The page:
He explains how his organization got involved in the process.
“[The RFP] was sent out to GSA Alliant governmentwide contractors. This was never published publicly on the Web. We managed to get our hands on a paper copy, scanned it in, put it on the Internet and said — ‘Hey, we;re just going to bid on this. Even though we;re not eligible, we’re still going to bid and we’re going to invite the community to bid with us’.”
Johnson says the Sunlight Foundation started a wiki in order to get outside ideas for writing their proposal. In addition, he notes they did reach out to Alliant contractors in the hopes of getting them on board, too.
Johnson says his group had a very good reason for doing what they did.
“We need to shed light on the government contracting process, and what better way than to inject ourselves into it? Part of the problem, we think, is that it’s too complicated. . . . So, we said we’re just going to plunge into it head first and invite people to join us in it.”
Sunlight Labs also plans to blog about the process. Johnson notes that the organization fully expects to be rejected, but that is part of the point of the exercise.
“When we bid on this, the Recovery, Accountability and Transparency Board will say, ‘Sorry, you’re not eligible.’ But maybe we can convince one of these contractors to join us in this process. . . . The win for us may be that one of these contractors recognizes the business opportunity here and [says], ‘Hey, wait a minute, if we are open and transparent, that will make us look better and give us a better opportunity of actually getting this contract.’ From the Sunlight Foundation perspective, getting a contractor to engage in a completely open process for bidding on this Web site is a gigantic win for us.”
Another ideal goal, Johnson says, involves crowdsourcing. He says companies are more than welcome to go to the Sunlight Labs wiki and click on ‘edit’ to share their ideas.
The wiki has already gotten visitors.
“People are helping outline the process and contributing their expertise. So, we’ve gotten a lot of — ‘Hey, you know you’re not eligible for this, right?'”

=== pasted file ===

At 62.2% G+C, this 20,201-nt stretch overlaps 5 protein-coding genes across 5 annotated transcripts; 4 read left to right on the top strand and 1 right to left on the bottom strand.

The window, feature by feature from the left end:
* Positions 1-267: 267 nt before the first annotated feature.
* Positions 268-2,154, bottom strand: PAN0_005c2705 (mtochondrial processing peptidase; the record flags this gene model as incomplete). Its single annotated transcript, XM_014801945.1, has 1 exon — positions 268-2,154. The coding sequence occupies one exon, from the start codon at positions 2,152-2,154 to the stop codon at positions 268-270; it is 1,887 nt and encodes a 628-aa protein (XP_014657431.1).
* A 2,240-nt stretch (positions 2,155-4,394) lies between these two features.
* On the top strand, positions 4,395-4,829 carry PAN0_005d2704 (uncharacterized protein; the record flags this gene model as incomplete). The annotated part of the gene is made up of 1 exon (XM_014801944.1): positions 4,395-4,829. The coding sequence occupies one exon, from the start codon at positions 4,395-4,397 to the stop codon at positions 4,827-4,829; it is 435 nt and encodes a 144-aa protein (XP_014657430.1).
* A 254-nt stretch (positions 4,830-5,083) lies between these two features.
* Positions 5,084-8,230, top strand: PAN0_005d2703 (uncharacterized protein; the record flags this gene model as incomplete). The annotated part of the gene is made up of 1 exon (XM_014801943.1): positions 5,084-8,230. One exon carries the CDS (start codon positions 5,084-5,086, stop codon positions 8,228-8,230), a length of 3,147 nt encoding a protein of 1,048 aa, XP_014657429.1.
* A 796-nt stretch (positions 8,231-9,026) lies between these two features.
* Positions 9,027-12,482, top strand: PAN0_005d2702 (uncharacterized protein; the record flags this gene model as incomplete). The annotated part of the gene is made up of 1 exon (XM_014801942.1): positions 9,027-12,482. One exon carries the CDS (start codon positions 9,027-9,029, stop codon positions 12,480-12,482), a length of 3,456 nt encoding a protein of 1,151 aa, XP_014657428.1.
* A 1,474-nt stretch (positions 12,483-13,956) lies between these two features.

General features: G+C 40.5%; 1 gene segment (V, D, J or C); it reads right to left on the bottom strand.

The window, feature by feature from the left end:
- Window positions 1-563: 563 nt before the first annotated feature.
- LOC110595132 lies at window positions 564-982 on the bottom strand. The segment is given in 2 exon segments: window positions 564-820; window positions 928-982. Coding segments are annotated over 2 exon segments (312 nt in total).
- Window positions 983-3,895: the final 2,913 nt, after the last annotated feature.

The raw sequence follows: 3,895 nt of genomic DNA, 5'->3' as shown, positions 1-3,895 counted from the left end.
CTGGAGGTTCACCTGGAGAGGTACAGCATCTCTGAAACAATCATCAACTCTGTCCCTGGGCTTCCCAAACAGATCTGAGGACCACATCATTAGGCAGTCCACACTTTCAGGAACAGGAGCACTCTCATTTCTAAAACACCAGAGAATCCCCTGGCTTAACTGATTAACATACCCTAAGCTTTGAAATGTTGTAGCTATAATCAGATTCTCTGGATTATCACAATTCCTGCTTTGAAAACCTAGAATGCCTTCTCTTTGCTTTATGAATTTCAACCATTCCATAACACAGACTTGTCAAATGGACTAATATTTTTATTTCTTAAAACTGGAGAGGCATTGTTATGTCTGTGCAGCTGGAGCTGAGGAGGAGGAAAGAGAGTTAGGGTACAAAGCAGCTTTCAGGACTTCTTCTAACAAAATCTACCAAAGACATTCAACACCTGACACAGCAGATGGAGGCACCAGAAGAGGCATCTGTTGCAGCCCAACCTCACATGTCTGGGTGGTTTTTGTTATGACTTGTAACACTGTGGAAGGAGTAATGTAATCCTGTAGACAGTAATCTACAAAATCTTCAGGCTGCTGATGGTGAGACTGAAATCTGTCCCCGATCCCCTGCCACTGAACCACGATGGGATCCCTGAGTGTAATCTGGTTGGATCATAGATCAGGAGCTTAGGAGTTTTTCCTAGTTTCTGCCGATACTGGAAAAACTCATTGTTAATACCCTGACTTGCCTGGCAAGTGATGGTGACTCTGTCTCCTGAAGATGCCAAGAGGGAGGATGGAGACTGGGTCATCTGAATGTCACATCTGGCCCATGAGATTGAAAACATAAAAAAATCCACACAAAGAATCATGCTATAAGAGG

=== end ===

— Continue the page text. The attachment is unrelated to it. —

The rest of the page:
Despite that, Johnson says people are chipping in and sharing ideas.
He also says that he is a bit shocked that the rfp from the Board was not made public, despite the fact that only the 59 Alliant contractors can actually bid on it.
“I think that the government should release that information to the general public no matter what. . . . That being said, there’s probably bureaucracy and regulation here that we don’t know about or have the experience with. So, I’ll give them a pass — I won’t complain too much about it, but it’s still sort of shocking to me that the only place you can get this online is where we put it up.”
Johnson says he is currently focused on finishing his bid and turning it into the Board.
He also notes that he already considers the project somewhat of a success because of the number of people and groups who have already contributed to the wiki online.
“I think the other side of the coin here is, even if we don’t get this contract, even if we find no one to partner with us . . . the community, through an open process, will have created a bid for Recovery.gov for us to compare to whoever eventually gets the Recovery.gov contract.”
FederalNewsRadio did talk to the recovery board’s spokesman. He tells us that the RFP is still in the works, and that it won’t be official until it is released and posted by the board.
FederalNewsRadio will continue to follow this story as it develops.